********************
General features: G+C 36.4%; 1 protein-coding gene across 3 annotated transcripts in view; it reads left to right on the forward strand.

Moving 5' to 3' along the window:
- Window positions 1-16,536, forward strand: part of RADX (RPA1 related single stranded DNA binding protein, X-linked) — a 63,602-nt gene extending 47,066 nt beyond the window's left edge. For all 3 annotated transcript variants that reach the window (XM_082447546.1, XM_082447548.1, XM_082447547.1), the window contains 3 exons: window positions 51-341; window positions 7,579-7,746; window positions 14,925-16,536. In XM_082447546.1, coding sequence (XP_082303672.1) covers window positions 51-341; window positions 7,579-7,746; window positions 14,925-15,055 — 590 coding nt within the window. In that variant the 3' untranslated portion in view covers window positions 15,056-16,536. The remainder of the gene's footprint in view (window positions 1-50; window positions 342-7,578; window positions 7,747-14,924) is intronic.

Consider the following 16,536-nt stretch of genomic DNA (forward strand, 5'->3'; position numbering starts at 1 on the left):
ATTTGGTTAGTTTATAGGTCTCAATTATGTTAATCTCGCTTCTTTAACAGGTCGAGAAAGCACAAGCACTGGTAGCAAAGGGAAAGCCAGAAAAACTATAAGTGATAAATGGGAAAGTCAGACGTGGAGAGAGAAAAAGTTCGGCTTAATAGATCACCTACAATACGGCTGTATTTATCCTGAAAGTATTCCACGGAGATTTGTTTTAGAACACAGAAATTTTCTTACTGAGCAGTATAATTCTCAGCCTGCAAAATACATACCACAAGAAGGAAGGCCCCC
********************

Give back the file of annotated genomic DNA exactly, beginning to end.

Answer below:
General features: G+C 36.4%; 1 protein-coding gene across 3 annotated transcripts in view; it reads left to right on the forward strand.

Moving 5' to 3' along the window:
- Window positions 1-16,536, forward strand: part of RADX (RPA1 related single stranded DNA binding protein, X-linked) — a 63,602-nt gene extending 47,066 nt beyond the window's left edge. For all 3 annotated transcript variants that reach the window (XM_082447546.1, XM_082447548.1, XM_082447547.1), the window contains 3 exons: window positions 51-341; window positions 7,579-7,746; window positions 14,925-16,536. In XM_082447546.1, coding sequence (XP_082303672.1) covers window positions 51-341; window positions 7,579-7,746; window positions 14,925-15,055 — 590 coding nt within the window. In that variant the 3' untranslated portion in view covers window positions 15,056-16,536. The remainder of the gene's footprint in view (window positions 1-50; window positions 342-7,578; window positions 7,747-14,924) is intronic.

Consider the following 16,536-nt stretch of genomic DNA (forward strand, 5'->3'; position numbering starts at 1 on the left):
ATTTGGTTAGTTTATAGGTCTCAATTATGTTAATCTCGCTTCTTTAACAGGTCGAGAAAGCACAAGCACTGGTAGCAAAGGGAAAGCCAGAAAAACTATAAGTGATAAATGGGAAAGTCAGACGTGGAGAGAGAAAAAGTTCGGCTTAATAGATCACCTACAATACGGCTGTATTTATCCTGAAAGTATTCCACGGAGATTTGTTTTAGAACACAGAAATTTTCTTACTGAGCAGTATAATTCTCAGCCTGCAAAATACATACCACAAGAAGGAAGGCCCCC